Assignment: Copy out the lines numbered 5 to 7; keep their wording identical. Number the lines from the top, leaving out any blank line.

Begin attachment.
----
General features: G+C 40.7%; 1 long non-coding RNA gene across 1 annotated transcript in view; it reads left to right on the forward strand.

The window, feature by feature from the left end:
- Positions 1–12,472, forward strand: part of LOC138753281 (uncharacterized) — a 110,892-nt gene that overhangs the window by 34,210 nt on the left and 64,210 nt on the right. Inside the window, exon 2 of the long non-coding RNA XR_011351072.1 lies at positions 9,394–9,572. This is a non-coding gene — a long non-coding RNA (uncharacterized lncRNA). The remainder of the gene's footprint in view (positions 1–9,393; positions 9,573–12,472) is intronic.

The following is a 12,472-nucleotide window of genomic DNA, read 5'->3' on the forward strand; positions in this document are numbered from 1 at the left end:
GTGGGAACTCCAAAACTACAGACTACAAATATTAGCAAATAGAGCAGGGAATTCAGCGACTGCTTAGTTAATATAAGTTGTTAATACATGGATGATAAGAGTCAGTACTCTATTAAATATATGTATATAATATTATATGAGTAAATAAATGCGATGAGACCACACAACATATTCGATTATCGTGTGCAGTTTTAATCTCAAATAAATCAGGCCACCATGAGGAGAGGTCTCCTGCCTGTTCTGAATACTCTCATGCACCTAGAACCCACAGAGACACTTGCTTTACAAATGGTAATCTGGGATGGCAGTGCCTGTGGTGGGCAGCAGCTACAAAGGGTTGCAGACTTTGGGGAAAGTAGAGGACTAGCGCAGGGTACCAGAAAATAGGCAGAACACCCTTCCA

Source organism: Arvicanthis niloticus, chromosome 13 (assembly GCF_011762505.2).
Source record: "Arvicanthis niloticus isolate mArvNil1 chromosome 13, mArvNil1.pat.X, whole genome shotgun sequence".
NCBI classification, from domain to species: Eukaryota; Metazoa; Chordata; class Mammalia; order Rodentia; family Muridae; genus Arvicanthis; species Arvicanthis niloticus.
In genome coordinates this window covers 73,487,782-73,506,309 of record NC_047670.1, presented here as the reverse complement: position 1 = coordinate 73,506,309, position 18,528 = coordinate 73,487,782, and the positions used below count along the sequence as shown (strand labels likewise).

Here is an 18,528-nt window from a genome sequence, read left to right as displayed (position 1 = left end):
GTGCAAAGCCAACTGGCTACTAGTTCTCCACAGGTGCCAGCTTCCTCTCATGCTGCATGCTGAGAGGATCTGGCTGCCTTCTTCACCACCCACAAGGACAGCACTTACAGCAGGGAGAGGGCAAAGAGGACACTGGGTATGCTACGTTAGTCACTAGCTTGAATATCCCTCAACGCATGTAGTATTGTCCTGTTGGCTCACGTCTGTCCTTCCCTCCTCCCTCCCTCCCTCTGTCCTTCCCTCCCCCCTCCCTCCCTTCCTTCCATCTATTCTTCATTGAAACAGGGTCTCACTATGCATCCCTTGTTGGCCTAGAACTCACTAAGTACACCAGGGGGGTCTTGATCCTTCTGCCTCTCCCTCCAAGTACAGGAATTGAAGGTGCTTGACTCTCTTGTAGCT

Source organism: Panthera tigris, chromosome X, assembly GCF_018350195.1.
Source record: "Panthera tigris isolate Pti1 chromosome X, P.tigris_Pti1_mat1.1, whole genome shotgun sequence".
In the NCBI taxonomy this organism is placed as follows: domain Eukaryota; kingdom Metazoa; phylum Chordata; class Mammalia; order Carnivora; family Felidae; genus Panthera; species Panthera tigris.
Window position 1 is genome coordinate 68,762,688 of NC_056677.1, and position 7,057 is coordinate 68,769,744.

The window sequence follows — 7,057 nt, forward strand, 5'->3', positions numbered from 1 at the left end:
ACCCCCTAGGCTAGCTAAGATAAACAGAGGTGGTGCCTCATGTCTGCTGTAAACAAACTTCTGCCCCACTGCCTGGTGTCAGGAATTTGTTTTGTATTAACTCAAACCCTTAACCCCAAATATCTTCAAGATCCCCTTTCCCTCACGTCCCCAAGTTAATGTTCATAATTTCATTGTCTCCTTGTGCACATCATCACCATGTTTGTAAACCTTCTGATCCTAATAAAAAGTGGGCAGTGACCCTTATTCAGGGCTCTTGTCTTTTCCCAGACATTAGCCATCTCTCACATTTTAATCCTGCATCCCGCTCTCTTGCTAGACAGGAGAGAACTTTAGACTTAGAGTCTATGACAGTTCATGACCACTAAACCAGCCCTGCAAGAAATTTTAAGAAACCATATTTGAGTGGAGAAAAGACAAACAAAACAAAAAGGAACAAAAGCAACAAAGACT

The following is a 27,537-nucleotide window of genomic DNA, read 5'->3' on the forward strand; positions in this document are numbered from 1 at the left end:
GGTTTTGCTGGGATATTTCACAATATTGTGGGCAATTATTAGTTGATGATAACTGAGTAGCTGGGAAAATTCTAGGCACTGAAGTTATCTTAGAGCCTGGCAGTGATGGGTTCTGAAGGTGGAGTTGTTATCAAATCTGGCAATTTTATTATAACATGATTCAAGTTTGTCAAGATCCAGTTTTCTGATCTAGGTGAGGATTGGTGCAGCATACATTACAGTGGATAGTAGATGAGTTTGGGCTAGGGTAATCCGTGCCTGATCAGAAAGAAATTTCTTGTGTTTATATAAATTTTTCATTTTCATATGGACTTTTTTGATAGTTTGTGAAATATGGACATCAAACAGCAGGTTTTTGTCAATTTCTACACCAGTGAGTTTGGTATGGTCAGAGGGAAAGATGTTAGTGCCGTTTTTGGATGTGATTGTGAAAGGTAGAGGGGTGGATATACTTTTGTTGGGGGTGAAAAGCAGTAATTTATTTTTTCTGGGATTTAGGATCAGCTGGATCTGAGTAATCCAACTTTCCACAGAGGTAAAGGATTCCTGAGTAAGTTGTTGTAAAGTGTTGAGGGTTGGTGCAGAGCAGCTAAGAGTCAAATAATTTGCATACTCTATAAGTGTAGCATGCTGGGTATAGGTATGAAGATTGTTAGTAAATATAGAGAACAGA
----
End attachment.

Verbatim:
GTGGGAACTCCAAAACTACAGACTACAAATATTAGCAAATAGAGCAGGGAATTCAGCGACTGCTTAGTTAATATAAGTTGTTAATACATGGATGATAAGAGTCAGTACTCTATTAAATATATGTATATAATATTATATGAGTAAATAAATGCGATGAGACCACACAACATATTCGATTATCGTGTGCAGTTTTAATCTCAAATAAATCAGGCCACCATGAGGAGAGGTCTCCTGCCTGTTCTGAATACTCTCATGCACCTAGAACCCACAGAGACACTTGCTTTACAAATGGTAATCTGGGATGGCAGTGCCTGTGGTGGGCAGCAGCTACAAAGGGTTGCAGACTTTGGGGAAAGTAGAGGACTAGCGCAGGGTACCAGAAAATAGGCAGAACACCCTTCCA

Source organism: Arvicanthis niloticus, chromosome 13 (assembly GCF_011762505.2).
Source record: "Arvicanthis niloticus isolate mArvNil1 chromosome 13, mArvNil1.pat.X, whole genome shotgun sequence".